If a week is a long time in politics, as Harold Wilson famously claimed, then it would seem like a hopeless task to try to predict now what might happen at the general election of May 2015. But we know that in Britain, opinion polls are indicative of future election results quite some time in advance. History also suggests that eventual election results differ from prior levels of support in the polls in predictable ways.
Building on previous work with Rob Ford, Will Jennings, Mark Pickup and Chris Wlezien, I have developed a method that allows for some predictable and unpredictable patterns of change and which can be used for producing regular forecasts of the 2015 election from up to 20 months prior. The current forecast is being published here, and is being updated weekly.
The main historical pattern that can be used to predict change in party support is that governments tend to lose support after elections but then rally in the run up to the next election, and vice versa for the main opposition party. On average, across the eight elections with incumbent Tory governments since 1945, government support dropped by 10.6% up to 20 months out, but 7.4% was recovered on average in the final 20 months. Heath was the only Tory prime minister to have fallen overall in the polls in the past 20 months. Similarly, Labour oppositions have on average lost ground gained earlier on only to regain it in the cycle’s final 20 months.
This is part of a more general tendency for initial changes in party support to be reversed. So for the Liberals, along with the two main parties, mid-term gains or losses tend to be partially reversed by the time of the election. If repeated for the 2015 election, the Liberals should recover somewhat from their current slump in the polls.
A further established pattern is that Conservatives have on average over-performed in elections relative to the polls, either 20 months prior or even from the final week. Correspondingly, Labour has underperformed relative to the polls on average. This is true of all but two of the elections since 1974, both overall and under Conservative governments. Although 2010 (along with 1983) was one of the exceptions, the tendency may not have gone away.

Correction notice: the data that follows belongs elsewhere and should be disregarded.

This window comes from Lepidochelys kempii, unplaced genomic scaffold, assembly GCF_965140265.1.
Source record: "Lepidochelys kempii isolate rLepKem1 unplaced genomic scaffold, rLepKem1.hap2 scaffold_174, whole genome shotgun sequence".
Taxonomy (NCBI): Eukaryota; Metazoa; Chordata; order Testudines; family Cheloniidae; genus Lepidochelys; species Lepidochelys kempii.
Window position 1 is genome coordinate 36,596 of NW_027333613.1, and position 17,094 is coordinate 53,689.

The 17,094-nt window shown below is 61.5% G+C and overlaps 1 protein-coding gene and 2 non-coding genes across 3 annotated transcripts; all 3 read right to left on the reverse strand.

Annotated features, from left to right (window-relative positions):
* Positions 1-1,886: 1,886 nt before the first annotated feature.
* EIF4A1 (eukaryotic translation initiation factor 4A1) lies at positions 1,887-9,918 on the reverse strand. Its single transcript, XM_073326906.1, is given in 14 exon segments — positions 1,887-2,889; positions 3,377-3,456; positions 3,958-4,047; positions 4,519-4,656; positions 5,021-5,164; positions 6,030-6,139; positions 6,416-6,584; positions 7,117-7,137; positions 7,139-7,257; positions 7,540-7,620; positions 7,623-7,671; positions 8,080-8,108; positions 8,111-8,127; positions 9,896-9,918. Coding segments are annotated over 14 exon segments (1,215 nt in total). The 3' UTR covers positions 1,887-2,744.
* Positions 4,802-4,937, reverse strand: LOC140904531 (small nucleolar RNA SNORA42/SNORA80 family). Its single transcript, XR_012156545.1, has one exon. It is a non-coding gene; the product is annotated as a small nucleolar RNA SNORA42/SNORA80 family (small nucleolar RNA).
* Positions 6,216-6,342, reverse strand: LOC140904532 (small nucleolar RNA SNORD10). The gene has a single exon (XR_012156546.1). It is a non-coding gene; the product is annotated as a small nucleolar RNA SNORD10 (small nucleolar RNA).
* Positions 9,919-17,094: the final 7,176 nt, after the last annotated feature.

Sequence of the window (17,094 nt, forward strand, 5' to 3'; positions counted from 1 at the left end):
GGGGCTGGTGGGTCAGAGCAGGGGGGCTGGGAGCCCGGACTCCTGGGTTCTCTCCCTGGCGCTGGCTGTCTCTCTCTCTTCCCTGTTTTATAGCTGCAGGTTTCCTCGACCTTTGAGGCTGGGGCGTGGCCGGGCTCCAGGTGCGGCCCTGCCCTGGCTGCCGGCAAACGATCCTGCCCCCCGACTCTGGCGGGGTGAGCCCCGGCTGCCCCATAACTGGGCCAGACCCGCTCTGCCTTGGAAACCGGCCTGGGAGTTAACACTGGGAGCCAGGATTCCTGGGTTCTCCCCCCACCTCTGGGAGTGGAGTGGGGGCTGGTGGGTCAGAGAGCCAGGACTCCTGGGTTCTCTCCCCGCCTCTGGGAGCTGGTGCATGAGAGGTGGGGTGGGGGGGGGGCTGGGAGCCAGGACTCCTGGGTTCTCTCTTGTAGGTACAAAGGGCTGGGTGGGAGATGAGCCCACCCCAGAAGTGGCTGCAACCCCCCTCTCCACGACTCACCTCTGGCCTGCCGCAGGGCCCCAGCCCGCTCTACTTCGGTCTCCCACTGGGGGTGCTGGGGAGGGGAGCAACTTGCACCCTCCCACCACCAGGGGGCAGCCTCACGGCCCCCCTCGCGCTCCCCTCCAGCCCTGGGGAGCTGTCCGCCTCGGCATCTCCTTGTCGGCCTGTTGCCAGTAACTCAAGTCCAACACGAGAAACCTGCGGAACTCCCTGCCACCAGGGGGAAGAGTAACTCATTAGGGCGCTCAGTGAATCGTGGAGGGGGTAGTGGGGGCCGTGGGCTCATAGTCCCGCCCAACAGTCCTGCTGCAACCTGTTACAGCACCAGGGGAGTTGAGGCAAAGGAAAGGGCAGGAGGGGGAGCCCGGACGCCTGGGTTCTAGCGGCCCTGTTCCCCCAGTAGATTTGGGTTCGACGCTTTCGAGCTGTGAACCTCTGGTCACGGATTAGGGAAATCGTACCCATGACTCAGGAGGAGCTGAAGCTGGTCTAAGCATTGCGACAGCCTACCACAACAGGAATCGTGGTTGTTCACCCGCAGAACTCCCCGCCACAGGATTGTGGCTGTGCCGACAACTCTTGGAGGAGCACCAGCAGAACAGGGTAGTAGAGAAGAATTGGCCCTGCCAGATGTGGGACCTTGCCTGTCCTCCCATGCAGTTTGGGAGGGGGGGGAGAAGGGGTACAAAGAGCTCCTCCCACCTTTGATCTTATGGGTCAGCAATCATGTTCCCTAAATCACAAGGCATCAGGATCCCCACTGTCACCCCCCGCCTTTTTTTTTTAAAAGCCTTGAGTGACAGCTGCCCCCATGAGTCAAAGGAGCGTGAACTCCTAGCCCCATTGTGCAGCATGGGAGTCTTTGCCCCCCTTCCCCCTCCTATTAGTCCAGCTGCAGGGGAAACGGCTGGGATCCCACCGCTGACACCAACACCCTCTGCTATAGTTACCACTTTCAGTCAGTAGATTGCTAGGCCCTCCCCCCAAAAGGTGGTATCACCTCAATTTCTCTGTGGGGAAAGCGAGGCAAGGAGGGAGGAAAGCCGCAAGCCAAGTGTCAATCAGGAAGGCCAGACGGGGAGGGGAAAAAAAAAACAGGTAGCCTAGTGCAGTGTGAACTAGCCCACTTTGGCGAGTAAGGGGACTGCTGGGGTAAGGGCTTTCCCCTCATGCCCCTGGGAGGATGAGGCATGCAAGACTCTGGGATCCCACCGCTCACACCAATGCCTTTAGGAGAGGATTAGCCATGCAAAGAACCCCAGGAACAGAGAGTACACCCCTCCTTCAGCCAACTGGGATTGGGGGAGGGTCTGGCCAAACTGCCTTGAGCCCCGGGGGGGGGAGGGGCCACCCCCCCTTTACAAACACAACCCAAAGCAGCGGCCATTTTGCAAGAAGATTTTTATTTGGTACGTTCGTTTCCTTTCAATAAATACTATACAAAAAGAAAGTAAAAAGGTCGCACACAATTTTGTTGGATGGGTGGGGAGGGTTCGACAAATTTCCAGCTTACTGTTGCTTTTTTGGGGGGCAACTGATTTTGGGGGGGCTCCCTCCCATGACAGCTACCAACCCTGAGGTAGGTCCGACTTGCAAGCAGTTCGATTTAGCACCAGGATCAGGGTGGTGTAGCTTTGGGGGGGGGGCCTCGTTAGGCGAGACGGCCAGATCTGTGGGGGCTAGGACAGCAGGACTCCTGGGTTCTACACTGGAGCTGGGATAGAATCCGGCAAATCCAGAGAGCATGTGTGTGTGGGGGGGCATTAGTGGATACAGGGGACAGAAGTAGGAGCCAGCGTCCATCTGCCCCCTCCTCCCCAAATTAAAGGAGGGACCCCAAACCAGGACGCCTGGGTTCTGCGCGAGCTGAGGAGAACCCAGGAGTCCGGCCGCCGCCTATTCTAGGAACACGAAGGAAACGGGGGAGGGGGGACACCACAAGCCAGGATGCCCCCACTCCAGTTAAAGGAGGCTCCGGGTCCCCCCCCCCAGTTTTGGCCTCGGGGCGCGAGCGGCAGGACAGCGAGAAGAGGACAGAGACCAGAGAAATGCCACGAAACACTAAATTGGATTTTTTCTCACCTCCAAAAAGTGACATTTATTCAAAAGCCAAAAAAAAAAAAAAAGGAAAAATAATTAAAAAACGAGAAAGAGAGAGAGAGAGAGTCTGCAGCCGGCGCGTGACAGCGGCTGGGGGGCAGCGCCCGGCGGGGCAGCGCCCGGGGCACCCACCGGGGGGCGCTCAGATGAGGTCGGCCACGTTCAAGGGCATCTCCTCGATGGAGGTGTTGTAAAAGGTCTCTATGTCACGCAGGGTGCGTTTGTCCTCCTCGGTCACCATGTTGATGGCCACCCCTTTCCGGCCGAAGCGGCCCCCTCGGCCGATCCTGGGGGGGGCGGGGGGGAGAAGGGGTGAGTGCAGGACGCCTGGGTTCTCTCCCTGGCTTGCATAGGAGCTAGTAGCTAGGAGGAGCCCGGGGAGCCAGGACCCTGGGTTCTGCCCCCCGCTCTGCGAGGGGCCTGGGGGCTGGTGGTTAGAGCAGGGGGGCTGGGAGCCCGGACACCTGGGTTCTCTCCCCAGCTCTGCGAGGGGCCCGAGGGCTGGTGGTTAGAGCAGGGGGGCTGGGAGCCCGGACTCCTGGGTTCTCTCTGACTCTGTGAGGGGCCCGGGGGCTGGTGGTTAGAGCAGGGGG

All these features of the historical relationship between polls and election results suggest that when the 2015 election is held, the Tories and Liberal Democrats will recover from their current position, and that Labour will fall behind.
Polls in early October 2013 had the Conservatives on 32% of the vote, Labour on 39%, and the Lib Dems on 10%. Back then, the method predicted a complete reversal of fortunes in a 2015 election, forecasting a Labour vote of 32% and a Conservative one of 38%. Taking into account the well-known pro-Labour bias in the electoral system as well as prediction uncertainty, the method suggested then that the Tories would have a 64% chance of being the largest party in parliament.
Despite improving news on the economy, the latest UK Polling Report average (Con 33%, Lab 38%, LD 10%) shows only a tiny move towards the Tories and away from Labour. Since this is in the direction expected, the forecast has barely moved. The share-of-the-vote forecasts have changed by no more than a percentage point for each party.
If anything, the Tory polling recovery has been slightly smaller over the past four months than the historical average suggests it could have been. The estimated probability that the Tories will be the largest party has accordingly dropped slightly to 61%. By this measure, it has been a marginally better period for Labour than the Conservatives: Labour’s success in maintaining a lead has improved its chances of winning the next election more than the apparent narrowing of the lead since October has worsened them.
But the main story is that by historical standards, the Tories are still on track to be the largest party in votes in 2015, with a good chance of also winning the most seats. It is, however, more likely that there will be a hung parliament (44%) than that we will see a Conservative majority (37%). Although the odds may be against Labour, they are not heavily so: with a 39% chance of being the largest party Labour have everything to play for.
Meanwhile, despite the absence of a long electoral history to model statistically, the method suggests UKIP could achieve an unprecedented 13% of the vote. Given they just embarrassed the Tories by beating them into third place in the Wythenshawe by-election, this will only bolster UKIP’s hopes of a historic and game-changing performance in 2015.